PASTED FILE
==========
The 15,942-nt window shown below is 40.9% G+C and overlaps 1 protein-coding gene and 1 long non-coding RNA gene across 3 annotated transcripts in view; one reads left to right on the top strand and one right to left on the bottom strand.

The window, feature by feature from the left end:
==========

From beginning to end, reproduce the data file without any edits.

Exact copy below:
The 15,942-nt window shown below is 40.9% G+C and overlaps 1 protein-coding gene and 1 long non-coding RNA gene across 3 annotated transcripts in view; one reads left to right on the top strand and one right to left on the bottom strand.

The window, feature by feature from the left end: